(I realize in writing this that I’m almost certainly getting something wrong which will force me to issue an embarrasing correction once confronted by CJR.org. At the very least, I’ll use strikethrough tags so you can watch me eat crow.)


A footnote: after ammending the headline on the article to a less inflamatory version, CJR acknowledged another error in their story: they misspelled Mr. Shlachters name throughout. They’ve corrected their error and, to their credit, added this note of explanation:

“The original version of this story misspelled Mr. Shlachters last name. The incorrect spelling was taken from the byline as it appeared on the McClatchy DC site, where the embedded link above leads. The byline is spelled correctly on the Star-Telegrams version of the story.”

Marx has now weighed in on the comment thread and states that there were no additional changes to the story, beyond the spelling correction, the altered headline in the email blast (which he explains as the result of internal miscommunication) and a link at the top of the story to Pasha’s response in the comment thread.


Another note – told you I’d be editing this post for weeks to come. Marx clarifies that the article on CJR – including the headline – was not altered. The email I received contained an incorrect headline, and that headline was ammended with a subsequent email. The changes made to the story involved correcting a spelling error and linking to a piece of the comment thread.

I maintain that it would be great idea if we could examine versions of online news stories so you could flip through the story on the CJR site, rather than wading through my footnotes here. :-)

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4 Responses to Criticism corrected, and corrections criticized

  1. It’s almost surreal (and increasingly untenable, both in terms of good professional practice and of technology) that news organisations don’t routinely do this kind of versioning, not only to preserve transparency around errors of fact, but also in order to do the best kind of advocacy for the journalistic profession – to lay bare the nature of the process of information-gathering, fact-checking and verification, accretion, editing, and so on. Having access to this would alter the conversation about how journalistic communication happens, and what of its values we need to preserve, adapt and promote in the information environment we find ourselves right now.

  2. Amy Gahran says:

    Hi, Ethan

    Thanks for doing a great job of explaining this CJR gaffe.

    Today has sure been a banner day for CJR, in terms of lack of transparent corrections in their media criticism.

    Today CJR ran a piece by Megan Garber (http://bit.ly/4duGKK) deriding Spot.us for delivering “disappointing” journalism in an environmental story that the NYT ran today.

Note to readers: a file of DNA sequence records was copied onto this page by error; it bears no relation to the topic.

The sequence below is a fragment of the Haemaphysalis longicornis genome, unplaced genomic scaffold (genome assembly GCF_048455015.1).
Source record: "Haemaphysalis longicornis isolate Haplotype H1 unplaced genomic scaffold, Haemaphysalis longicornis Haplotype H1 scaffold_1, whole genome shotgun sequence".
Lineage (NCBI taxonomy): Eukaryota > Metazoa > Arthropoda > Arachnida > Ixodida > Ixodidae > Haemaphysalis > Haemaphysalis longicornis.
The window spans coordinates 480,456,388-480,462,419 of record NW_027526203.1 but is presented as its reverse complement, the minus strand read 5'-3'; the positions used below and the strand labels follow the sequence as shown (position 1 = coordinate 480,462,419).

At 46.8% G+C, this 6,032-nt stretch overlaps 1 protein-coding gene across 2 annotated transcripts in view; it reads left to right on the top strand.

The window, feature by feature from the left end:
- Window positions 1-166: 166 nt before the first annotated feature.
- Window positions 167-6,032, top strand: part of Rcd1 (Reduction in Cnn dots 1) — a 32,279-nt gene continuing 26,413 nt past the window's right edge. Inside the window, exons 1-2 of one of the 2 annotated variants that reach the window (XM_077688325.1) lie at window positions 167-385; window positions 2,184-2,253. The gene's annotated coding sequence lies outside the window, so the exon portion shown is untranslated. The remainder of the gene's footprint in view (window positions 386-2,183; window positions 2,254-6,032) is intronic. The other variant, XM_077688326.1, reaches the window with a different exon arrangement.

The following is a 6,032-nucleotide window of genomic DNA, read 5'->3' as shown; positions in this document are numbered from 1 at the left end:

In her very last paragraph, hidden behind an unnecessary page jump, Garber finally mentioned that the Spot.us reporter had published a lot of quality information in her blog on Spot.us, and that the Times’ editing of the piece (which was out of Spot.us control) did not convey the depth or quality of this material.

    Several journos (myself included) took Garber to task for this approach in the comments. After much defensiveness, Garber begrudgingly acknowledged that her framing of the story was flawed, and she added a small “addition” (she wouldn’t call it a correction) a few paragraphs from the top. The story’s headline, subhead, and lead still clearly imply that Spot.us and the reporter didn’t do a good enough job.

    I explained to her how to use strikethrough tags. She didn’t seem interested.

    What could CJR possibly have to gain by being defensive and opaque/obscure about corrections?

    Amy Gahran

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  4. Mark Hurvitz says:

    The question of speed versus accuracy is ancient. It was raised recently in an entirely different context: the Alliance for Continuing Rabbinic Education. There the study text was from Talmud Bavli, Baba Batra 21a:

    http://www.allianceforcre.org/acre-conferences/20089-acre-conference/limmud

    Raba further said: If there are two teachers of whom one gets on fast but with mistakes and the other slowly but without mistakes, we appoint the one who gets on fast and makes mistakes, since the mistakes correct themselves in time.

    R. Dimi from Nehardea on the other hand said that we appoint the one who goes slowly but makes no mistakes, for once a mistake is implanted it cannot be eradicated.

    The issue was raised in relation to the ability to tweet while studying.